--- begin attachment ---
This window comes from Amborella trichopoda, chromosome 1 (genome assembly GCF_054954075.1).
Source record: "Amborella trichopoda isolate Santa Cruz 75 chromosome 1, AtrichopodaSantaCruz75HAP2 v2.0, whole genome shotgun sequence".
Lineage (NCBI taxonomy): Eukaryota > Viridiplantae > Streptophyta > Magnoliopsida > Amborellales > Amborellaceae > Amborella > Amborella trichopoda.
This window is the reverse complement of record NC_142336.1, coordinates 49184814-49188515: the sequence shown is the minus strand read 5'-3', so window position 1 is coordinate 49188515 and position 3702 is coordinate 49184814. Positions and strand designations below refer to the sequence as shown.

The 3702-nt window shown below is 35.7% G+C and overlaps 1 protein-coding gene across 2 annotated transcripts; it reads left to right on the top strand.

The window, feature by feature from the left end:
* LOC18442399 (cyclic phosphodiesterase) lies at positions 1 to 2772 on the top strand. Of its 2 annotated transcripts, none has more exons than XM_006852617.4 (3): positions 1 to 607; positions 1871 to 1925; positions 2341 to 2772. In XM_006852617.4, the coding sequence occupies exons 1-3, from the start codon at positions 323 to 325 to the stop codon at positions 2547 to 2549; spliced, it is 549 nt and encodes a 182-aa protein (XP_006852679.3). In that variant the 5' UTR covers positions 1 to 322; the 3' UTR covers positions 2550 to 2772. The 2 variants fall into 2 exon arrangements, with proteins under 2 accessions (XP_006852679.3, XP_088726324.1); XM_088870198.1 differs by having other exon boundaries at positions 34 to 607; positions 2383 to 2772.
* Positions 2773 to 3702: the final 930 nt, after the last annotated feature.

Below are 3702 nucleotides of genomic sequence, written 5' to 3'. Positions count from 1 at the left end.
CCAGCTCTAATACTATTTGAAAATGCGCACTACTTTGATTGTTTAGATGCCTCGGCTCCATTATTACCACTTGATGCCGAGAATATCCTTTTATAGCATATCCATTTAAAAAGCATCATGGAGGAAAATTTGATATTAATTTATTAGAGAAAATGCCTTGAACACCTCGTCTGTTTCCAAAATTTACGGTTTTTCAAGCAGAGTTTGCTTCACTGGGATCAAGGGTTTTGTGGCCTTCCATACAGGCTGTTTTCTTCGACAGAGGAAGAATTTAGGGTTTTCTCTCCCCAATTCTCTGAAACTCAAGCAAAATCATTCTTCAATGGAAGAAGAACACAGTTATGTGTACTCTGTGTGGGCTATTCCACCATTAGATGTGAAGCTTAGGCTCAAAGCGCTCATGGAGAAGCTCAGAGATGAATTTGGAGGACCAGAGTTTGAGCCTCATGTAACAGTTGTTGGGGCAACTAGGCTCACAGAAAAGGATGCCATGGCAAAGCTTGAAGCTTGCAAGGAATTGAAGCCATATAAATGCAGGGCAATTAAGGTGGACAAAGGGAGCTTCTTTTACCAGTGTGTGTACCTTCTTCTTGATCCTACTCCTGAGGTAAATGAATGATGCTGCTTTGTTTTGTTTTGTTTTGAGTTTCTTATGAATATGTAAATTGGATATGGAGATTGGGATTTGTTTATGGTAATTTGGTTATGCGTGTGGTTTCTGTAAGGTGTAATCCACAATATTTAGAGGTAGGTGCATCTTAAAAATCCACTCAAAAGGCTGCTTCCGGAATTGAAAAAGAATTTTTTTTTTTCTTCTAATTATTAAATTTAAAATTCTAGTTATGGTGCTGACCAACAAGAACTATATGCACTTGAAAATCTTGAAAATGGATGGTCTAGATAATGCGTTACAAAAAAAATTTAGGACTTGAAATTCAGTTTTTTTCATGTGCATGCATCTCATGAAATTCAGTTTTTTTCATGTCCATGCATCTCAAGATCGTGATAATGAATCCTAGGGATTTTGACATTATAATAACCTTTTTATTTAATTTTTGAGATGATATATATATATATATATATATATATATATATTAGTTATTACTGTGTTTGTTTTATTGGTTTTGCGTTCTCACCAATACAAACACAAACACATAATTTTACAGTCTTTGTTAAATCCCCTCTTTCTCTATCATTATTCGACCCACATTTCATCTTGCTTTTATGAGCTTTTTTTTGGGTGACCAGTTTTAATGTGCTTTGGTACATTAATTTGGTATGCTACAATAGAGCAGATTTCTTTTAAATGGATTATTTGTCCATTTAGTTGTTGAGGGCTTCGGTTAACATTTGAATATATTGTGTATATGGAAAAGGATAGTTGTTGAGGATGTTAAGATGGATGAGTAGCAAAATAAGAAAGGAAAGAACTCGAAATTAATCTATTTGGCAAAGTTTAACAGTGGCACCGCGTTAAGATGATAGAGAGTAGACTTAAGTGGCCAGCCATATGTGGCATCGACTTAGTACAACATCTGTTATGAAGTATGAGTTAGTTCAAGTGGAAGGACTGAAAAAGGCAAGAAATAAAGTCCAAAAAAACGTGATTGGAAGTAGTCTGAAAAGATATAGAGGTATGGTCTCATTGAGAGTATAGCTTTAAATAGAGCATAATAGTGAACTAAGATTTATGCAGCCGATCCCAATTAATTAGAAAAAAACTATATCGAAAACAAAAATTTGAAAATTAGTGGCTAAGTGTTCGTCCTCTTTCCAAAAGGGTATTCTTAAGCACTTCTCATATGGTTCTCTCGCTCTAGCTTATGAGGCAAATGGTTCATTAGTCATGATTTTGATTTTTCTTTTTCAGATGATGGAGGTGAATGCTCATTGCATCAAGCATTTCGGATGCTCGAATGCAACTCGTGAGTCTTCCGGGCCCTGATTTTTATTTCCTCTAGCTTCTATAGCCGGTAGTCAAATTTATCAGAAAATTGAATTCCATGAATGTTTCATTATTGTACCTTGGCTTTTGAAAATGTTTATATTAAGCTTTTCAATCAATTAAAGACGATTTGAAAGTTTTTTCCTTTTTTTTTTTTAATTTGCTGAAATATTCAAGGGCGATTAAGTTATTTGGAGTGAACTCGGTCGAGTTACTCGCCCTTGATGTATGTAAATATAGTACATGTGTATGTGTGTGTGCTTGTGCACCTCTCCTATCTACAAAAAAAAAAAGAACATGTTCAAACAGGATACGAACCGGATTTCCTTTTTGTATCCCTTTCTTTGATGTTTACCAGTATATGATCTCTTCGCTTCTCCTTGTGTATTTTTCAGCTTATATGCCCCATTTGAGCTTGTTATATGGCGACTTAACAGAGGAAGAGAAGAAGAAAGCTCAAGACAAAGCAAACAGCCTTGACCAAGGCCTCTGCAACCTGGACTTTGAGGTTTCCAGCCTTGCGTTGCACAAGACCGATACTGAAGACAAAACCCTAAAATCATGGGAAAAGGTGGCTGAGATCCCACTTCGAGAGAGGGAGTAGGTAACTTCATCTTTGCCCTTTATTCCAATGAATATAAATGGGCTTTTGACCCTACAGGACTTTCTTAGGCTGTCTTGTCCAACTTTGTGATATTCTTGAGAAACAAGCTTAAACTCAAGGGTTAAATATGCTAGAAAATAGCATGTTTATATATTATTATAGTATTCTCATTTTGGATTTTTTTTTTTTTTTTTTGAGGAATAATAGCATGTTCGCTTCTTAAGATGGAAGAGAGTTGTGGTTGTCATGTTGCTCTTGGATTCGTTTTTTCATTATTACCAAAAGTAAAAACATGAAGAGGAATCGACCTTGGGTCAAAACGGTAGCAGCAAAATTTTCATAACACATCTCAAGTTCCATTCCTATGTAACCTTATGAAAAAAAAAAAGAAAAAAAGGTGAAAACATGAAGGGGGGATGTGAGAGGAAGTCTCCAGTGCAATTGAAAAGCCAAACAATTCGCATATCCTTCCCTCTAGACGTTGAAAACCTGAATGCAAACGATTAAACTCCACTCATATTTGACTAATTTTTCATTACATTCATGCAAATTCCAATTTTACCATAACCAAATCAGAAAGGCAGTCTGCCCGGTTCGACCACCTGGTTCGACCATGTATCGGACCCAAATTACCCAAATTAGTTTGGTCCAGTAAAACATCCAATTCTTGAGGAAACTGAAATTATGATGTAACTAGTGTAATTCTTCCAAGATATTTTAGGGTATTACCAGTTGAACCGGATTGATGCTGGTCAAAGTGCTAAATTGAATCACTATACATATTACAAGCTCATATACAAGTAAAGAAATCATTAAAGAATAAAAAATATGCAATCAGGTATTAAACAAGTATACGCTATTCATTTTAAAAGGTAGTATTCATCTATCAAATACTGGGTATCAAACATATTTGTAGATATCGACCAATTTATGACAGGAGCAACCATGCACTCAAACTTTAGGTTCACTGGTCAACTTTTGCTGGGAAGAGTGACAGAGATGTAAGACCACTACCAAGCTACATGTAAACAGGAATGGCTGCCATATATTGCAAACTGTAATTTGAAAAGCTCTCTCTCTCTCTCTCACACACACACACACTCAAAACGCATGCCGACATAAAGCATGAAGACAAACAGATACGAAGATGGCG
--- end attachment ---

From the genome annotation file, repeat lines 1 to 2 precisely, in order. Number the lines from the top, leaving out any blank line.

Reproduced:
This window comes from Amborella trichopoda, chromosome 1 (genome assembly GCF_054954075.1).
Source record: "Amborella trichopoda isolate Santa Cruz 75 chromosome 1, AtrichopodaSantaCruz75HAP2 v2.0, whole genome shotgun sequence".